However, Washington is not pleased with the growing Chinese presence in the region and its ambition to play an important role in Afghanistan. The US has no option but to see a more proactive Indian involvement but at the same time it would not like Iran gaining importance in the region. India also needs to strengthen cooperation with Russia which is interested to play an effective role in Afghanistan.


Tehran feels the necessity of having a deep sea port at Chabahar as its Bandar Abbas port on the Strait of Hormuz, though strategically located, is unable to handle high traffic load. Bandar Abbas which handles 85% of Iran’s seaborne trade can only receive 100,000 tonne cargo ships. As most shipping is conducted through 250,000 cargo vessels, the cargo are first offloaded in UAE port and then sent in smaller ships to dock in Bandar Abbas. This results in Tehran’s outgo of hundreds of millions of dollars to UAE. Tehran also faces the possibility of UAE closure of this facility in case of a conflict between Iran and the UAE or GCC countries and their western allies. Iran is also conscious of the presence of US naval patrol in the area.


Similarly, Pakistan is interested in developing Gwadar as Karachi port is already heavily loaded with serious congestion from commercial fishing, civil and military shipping. It also fears that Indian Navy may target Karachi port in case of a conflict. China has stepped in to gain advantage in the Indian Ocean.


The distance between Chabahar and Gwadar is only 72 km. Both these ports with appropriately planned road and rail connectivity can offer trade facilities to landlocked Central Asian countries and even extend the facilities to Gulf countries, Russia and Europe.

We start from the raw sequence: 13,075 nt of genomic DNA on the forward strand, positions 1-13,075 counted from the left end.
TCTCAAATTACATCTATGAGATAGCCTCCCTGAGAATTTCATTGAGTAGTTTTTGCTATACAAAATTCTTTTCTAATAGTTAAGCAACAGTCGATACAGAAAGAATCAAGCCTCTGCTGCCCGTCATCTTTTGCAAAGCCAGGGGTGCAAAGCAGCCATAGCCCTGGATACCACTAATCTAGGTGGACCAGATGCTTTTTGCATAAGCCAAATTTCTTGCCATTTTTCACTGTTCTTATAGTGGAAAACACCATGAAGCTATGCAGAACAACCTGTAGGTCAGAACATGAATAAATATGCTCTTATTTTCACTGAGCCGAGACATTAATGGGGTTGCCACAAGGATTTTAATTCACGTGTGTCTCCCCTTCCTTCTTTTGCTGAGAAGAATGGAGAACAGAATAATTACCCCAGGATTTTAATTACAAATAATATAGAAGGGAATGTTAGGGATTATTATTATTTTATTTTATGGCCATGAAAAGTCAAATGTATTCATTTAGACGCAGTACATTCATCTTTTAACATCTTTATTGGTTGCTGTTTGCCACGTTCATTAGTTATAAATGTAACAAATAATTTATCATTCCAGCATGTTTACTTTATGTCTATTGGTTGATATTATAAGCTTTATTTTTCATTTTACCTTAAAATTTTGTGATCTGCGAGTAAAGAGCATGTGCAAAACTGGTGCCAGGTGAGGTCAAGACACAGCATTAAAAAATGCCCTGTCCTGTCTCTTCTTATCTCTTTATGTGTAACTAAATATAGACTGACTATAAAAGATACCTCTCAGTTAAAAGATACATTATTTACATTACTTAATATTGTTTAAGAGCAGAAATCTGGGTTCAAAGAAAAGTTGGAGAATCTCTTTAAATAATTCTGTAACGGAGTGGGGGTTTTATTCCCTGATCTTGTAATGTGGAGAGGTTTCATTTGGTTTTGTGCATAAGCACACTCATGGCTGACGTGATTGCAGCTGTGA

But regarding implementation of the works, Chabahar stands at a more advantage position than that in Gwadar. Gwadar is among the worst under-developed districts in Pakistan. The local Baluchis are up in arms against this mega project and this has led to the killings of Chinese engineers. The Balochistan National Party-Mengal, Baloch National Front, Baloch Republican Party and militant organisations like Balochistan Liberation Front, Balochistan Liberation Army and Balochistan Republican Army are among those who oppose the deal with China. This situation has delayed the work on the Gwadar project.


Comparatively, the Chabahar project is more or less hassle-free. The proposed road and rail link bypasses Pakistan and connects with Afghanistan. However its success will depend on the security situation in Sistan-Balochistan province where it is located and subsequently in the rail and road links in Afghanistan that connects to Central Asia. Further, Iran has been successful in capping any possible insurgency in Sistan-Balochistan.


India stands to benefit much from the Chabahar project, not only in terms of its trade connectivity with Afghanistan, Central Asia and beyond, but also in terms of easier access to oil and gas in the region. India and Iran plan to establish direct shipping between Chabahar and Mumbai and Kandla. The proposed North-South and East-West corridors and rail links will further facilitate trade.


India should therefore take up the Chabahar project with utmost sincerity and commitment and play its cards wisely in the geopolitics in the region.